China’s ‘Draconian’ Cybersecurity Law Crushes Free Speech

November 7, 2016 in News by RBN Staff



Wikipedia Commons

Wikipedia Commons

Technocracy in China has created a formidable barrier to protect itself: destroy free speech, the right to protest, the right to privacy. The Scientific Dictatorship is already calculating social scores on all citizens, using deep data mining technology, that will determine who to shun from societal benefits. Those who resist the ‘Empire’ will be stripped of anything that might make them a threat.  TN Editor

China has today passed a controversial cybersecurity bill, tightening restrictions on online freedom of speech.

The bill also imposes new rules on online service providers, raising concerns it is further cloistering its heavily controlled internet.

The legislation, passed by China’s largely rubber-stamp parliament and set to take effect in June 2017, is an ‘objective need’ of China as a major internet power, a parliament official said.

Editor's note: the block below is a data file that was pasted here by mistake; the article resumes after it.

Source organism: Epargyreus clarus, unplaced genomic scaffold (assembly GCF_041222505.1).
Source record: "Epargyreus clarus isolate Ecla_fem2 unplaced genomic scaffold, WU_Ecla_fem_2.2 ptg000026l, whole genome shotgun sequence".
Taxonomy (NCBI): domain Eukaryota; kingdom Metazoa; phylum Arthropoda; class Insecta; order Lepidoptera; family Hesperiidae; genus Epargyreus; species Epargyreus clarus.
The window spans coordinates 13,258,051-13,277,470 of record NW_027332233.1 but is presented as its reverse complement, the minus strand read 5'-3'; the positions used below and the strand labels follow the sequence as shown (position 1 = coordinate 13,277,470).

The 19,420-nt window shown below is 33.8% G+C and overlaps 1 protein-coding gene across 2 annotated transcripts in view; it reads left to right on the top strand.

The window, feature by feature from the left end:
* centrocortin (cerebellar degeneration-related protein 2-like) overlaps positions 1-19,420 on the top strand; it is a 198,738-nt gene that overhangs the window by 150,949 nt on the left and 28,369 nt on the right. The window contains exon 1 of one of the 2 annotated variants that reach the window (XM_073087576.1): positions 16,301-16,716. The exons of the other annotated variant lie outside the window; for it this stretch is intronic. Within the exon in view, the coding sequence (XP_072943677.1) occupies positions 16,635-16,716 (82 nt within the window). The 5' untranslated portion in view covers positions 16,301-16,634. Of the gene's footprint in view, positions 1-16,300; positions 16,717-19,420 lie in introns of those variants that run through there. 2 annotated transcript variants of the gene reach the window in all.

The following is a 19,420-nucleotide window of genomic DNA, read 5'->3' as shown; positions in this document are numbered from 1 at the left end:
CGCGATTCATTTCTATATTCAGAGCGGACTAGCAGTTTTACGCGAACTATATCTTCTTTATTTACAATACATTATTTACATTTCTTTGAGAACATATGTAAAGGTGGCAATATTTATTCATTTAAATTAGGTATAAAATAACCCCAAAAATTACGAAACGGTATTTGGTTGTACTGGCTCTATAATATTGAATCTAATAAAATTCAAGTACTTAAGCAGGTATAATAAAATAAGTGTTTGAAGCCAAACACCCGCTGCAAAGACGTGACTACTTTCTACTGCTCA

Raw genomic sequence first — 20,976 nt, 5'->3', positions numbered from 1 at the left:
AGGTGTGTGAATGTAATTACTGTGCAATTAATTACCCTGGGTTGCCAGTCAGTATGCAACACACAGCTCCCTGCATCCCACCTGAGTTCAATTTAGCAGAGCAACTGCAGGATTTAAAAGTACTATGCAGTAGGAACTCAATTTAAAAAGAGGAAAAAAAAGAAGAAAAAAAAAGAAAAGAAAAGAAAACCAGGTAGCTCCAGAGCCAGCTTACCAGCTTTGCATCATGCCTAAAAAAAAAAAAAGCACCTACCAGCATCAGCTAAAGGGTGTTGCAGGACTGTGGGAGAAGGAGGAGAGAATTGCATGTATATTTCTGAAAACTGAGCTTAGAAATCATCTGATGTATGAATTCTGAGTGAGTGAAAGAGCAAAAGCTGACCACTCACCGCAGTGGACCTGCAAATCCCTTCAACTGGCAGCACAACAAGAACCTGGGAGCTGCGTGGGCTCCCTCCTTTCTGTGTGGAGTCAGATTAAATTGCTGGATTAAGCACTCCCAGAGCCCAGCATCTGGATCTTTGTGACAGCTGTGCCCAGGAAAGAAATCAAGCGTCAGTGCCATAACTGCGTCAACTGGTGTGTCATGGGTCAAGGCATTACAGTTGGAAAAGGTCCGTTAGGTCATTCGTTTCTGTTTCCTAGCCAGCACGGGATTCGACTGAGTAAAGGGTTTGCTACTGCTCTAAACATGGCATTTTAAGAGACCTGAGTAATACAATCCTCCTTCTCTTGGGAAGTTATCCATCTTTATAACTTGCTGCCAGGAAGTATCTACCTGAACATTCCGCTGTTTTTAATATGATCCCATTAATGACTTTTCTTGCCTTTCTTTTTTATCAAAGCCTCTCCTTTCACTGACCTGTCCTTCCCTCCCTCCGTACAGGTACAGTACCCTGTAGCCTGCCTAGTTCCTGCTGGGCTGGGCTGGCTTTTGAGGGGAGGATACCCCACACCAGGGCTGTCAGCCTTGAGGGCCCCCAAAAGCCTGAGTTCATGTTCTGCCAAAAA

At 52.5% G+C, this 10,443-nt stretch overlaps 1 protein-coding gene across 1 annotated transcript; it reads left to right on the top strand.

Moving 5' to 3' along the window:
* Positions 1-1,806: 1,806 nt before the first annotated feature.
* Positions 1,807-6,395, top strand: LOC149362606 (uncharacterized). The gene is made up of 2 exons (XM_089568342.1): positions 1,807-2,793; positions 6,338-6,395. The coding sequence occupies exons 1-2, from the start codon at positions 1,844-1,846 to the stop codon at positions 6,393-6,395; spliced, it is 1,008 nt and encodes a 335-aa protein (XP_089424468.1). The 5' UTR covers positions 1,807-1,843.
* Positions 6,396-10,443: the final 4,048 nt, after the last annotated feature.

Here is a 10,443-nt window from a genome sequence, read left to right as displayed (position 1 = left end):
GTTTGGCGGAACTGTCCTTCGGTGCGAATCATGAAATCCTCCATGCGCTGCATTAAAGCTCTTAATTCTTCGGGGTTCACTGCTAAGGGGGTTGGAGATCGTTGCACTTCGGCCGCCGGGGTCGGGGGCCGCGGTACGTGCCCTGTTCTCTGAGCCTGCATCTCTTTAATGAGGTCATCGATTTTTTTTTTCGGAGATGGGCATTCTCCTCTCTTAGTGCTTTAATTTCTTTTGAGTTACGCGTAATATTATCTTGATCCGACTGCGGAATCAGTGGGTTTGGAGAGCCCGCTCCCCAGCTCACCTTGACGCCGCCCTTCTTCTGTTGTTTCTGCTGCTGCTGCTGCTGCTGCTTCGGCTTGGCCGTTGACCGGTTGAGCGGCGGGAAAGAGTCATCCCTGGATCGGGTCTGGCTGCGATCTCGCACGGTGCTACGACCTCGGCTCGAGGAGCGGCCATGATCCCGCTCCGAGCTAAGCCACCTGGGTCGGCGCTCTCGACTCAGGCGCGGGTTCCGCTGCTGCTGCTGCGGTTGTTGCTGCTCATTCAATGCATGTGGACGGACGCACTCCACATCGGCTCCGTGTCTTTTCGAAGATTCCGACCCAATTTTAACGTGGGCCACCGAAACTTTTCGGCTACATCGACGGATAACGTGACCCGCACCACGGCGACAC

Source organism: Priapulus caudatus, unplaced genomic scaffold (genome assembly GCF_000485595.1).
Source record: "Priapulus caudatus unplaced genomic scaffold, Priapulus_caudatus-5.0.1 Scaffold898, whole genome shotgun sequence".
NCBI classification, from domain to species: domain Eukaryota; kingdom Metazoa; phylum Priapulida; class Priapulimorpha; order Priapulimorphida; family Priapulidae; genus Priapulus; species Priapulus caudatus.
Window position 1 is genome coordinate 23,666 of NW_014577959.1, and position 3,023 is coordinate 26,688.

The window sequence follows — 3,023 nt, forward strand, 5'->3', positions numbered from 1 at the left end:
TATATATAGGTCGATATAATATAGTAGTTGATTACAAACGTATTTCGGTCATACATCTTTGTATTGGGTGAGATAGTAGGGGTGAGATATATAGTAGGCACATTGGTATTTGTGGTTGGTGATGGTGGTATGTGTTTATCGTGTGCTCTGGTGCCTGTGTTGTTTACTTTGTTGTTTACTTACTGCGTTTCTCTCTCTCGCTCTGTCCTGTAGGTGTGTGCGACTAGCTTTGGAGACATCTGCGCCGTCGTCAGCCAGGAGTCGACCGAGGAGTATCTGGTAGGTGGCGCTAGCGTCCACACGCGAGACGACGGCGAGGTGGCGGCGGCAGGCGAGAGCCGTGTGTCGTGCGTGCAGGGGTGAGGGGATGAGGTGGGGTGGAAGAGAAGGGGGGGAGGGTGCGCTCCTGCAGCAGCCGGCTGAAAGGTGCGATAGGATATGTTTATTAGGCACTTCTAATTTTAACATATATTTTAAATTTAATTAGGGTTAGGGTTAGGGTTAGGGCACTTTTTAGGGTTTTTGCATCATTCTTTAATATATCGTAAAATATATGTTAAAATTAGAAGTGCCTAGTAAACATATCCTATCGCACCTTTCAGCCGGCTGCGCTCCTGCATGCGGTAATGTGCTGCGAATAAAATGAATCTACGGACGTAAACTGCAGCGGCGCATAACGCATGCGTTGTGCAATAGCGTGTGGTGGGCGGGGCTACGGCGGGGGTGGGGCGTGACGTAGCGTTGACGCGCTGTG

Amnesty International, however, said it was ‘draconian’ measure that violates people’s rights to freedom of expression and privacy.

The ruling Communist Party oversees a vast censorship system, dubbed the Great Firewall, that aggressively blocks sites or snuffs out internet content and commentary on topics considered sensitive, such as Beijing’s human rights record and criticism of the government.

It has aggressively blocked major companies such as Google and Facebook from offering their services in its domestic cyber space.

The law, which was approved by the National People’s Congress Standing Committee, is largely focused on protecting the country’s networks and private user information.

But it also bans internet users from publishing a wide variety of information, including anything that damages ‘national honour’, ‘disturbs economic or social order’ or is aimed at ‘overthrowing the socialist system’.

A provision requiring companies to verify a user’s identity effectively makes it illegal to go online anonymously.

Companies providing online services in the country must provide ‘technical support and help’ to public security organs investigating ‘crimes’, which would normally include those related to speech.

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